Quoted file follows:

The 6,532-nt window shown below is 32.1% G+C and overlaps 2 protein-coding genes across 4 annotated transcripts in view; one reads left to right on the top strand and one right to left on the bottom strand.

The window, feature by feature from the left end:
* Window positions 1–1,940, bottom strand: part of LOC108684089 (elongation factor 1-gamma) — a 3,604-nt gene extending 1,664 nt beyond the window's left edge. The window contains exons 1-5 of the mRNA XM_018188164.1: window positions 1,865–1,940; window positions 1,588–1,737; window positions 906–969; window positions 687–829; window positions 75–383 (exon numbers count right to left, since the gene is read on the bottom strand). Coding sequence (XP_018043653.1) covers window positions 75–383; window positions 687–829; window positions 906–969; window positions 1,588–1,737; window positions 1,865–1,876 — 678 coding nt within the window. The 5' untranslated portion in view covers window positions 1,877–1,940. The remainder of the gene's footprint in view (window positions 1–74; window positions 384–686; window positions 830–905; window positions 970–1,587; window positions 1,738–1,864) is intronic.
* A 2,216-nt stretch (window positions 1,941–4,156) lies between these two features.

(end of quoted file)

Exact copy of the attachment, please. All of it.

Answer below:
The 6,532-nt window shown below is 32.1% G+C and overlaps 2 protein-coding genes across 4 annotated transcripts in view; one reads left to right on the top strand and one right to left on the bottom strand.

The window, feature by feature from the left end:
* Window positions 1–1,940, bottom strand: part of LOC108684089 (elongation factor 1-gamma) — a 3,604-nt gene extending 1,664 nt beyond the window's left edge. The window contains exons 1-5 of the mRNA XM_018188164.1: window positions 1,865–1,940; window positions 1,588–1,737; window positions 906–969; window positions 687–829; window positions 75–383 (exon numbers count right to left, since the gene is read on the bottom strand). Coding sequence (XP_018043653.1) covers window positions 75–383; window positions 687–829; window positions 906–969; window positions 1,588–1,737; window positions 1,865–1,876 — 678 coding nt within the window. The 5' untranslated portion in view covers window positions 1,877–1,940. The remainder of the gene's footprint in view (window positions 1–74; window positions 384–686; window positions 830–905; window positions 970–1,587; window positions 1,738–1,864) is intronic.
* A 2,216-nt stretch (window positions 1,941–4,156) lies between these two features.